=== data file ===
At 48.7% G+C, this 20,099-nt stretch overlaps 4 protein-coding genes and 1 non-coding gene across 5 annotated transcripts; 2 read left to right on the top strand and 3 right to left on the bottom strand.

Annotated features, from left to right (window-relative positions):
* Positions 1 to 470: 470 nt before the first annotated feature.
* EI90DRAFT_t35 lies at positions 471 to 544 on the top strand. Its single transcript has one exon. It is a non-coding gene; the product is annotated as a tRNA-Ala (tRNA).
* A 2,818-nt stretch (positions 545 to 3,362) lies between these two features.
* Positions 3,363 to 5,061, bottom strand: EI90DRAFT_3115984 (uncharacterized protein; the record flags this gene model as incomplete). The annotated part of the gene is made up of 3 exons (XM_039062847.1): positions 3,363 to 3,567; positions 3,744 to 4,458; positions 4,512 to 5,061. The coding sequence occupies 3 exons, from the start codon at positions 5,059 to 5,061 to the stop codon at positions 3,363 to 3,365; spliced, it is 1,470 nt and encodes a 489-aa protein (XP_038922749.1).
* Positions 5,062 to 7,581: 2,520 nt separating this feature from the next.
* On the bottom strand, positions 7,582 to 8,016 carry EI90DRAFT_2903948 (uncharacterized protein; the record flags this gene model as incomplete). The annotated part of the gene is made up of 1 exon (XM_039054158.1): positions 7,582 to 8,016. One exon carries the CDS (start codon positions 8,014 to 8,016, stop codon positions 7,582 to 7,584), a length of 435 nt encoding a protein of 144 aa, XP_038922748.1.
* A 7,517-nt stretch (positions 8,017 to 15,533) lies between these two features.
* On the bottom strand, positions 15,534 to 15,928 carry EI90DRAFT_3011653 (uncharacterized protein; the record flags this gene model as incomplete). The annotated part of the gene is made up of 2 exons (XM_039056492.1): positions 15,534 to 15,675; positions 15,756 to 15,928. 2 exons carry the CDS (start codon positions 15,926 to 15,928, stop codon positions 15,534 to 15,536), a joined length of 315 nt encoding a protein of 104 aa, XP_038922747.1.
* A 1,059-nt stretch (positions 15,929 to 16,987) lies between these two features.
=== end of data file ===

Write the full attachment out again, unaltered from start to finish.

At 48.7% G+C, this 20,099-nt stretch overlaps 4 protein-coding genes and 1 non-coding gene across 5 annotated transcripts; 2 read left to right on the top strand and 3 right to left on the bottom strand.

Annotated features, from left to right (window-relative positions):
* Positions 1 to 470: 470 nt before the first annotated feature.
* EI90DRAFT_t35 lies at positions 471 to 544 on the top strand. Its single transcript has one exon. It is a non-coding gene; the product is annotated as a tRNA-Ala (tRNA).
* A 2,818-nt stretch (positions 545 to 3,362) lies between these two features.
* Positions 3,363 to 5,061, bottom strand: EI90DRAFT_3115984 (uncharacterized protein; the record flags this gene model as incomplete). The annotated part of the gene is made up of 3 exons (XM_039062847.1): positions 3,363 to 3,567; positions 3,744 to 4,458; positions 4,512 to 5,061. The coding sequence occupies 3 exons, from the start codon at positions 5,059 to 5,061 to the stop codon at positions 3,363 to 3,365; spliced, it is 1,470 nt and encodes a 489-aa protein (XP_038922749.1).
* Positions 5,062 to 7,581: 2,520 nt separating this feature from the next.
* On the bottom strand, positions 7,582 to 8,016 carry EI90DRAFT_2903948 (uncharacterized protein; the record flags this gene model as incomplete). The annotated part of the gene is made up of 1 exon (XM_039054158.1): positions 7,582 to 8,016. One exon carries the CDS (start codon positions 8,014 to 8,016, stop codon positions 7,582 to 7,584), a length of 435 nt encoding a protein of 144 aa, XP_038922748.1.
* A 7,517-nt stretch (positions 8,017 to 15,533) lies between these two features.
* On the bottom strand, positions 15,534 to 15,928 carry EI90DRAFT_3011653 (uncharacterized protein; the record flags this gene model as incomplete). The annotated part of the gene is made up of 2 exons (XM_039056492.1): positions 15,534 to 15,675; positions 15,756 to 15,928. 2 exons carry the CDS (start codon positions 15,926 to 15,928, stop codon positions 15,534 to 15,536), a joined length of 315 nt encoding a protein of 104 aa, XP_038922747.1.
* A 1,059-nt stretch (positions 15,929 to 16,987) lies between these two features.